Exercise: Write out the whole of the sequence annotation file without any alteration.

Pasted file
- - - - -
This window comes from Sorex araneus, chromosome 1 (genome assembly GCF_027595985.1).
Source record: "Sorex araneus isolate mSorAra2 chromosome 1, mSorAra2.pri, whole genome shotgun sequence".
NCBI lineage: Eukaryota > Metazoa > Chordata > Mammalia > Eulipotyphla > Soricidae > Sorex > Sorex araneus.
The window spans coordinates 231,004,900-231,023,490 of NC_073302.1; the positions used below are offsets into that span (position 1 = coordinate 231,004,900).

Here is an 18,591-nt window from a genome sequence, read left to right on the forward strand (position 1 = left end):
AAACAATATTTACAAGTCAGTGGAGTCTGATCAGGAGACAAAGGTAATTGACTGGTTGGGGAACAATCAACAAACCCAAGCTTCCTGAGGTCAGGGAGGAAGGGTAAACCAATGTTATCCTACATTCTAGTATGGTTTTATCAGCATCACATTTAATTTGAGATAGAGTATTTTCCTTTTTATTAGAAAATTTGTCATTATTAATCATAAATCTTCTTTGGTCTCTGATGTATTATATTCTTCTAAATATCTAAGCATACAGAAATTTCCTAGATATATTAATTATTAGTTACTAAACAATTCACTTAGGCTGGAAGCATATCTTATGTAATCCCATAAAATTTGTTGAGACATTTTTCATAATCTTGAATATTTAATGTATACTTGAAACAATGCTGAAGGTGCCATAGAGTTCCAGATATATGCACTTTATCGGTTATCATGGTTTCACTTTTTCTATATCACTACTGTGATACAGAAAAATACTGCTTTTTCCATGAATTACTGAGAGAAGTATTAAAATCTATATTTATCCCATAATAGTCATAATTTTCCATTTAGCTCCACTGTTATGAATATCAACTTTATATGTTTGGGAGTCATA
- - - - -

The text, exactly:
This window comes from Sorex araneus, chromosome 1 (genome assembly GCF_027595985.1).
Source record: "Sorex araneus isolate mSorAra2 chromosome 1, mSorAra2.pri, whole genome shotgun sequence".
NCBI lineage: Eukaryota > Metazoa > Chordata > Mammalia > Eulipotyphla > Soricidae > Sorex > Sorex araneus.
The window spans coordinates 231,004,900-231,023,490 of NC_073302.1; the positions used below are offsets into that span (position 1 = coordinate 231,004,900).

Here is an 18,591-nt window from a genome sequence, read left to right on the forward strand (position 1 = left end):
AAACAATATTTACAAGTCAGTGGAGTCTGATCAGGAGACAAAGGTAATTGACTGGTTGGGGAACAATCAACAAACCCAAGCTTCCTGAGGTCAGGGAGGAAGGGTAAACCAATGTTATCCTACATTCTAGTATGGTTTTATCAGCATCACATTTAATTTGAGATAGAGTATTTTCCTTTTTATTAGAAAATTTGTCATTATTAATCATAAATCTTCTTTGGTCTCTGATGTATTATATTCTTCTAAATATCTAAGCATACAGAAATTTCCTAGATATATTAATTATTAGTTACTAAACAATTCACTTAGGCTGGAAGCATATCTTATGTAATCCCATAAAATTTGTTGAGACATTTTTCATAATCTTGAATATTTAATGTATACTTGAAACAATGCTGAAGGTGCCATAGAGTTCCAGATATATGCACTTTATCGGTTATCATGGTTTCACTTTTTCTATATCACTACTGTGATACAGAAAAATACTGCTTTTTCCATGAATTACTGAGAGAAGTATTAAAATCTATATTTATCCCATAATAGTCATAATTTTCCATTTAGCTCCACTGTTATGAATATCAACTTTATATGTTTGGGAGTCATA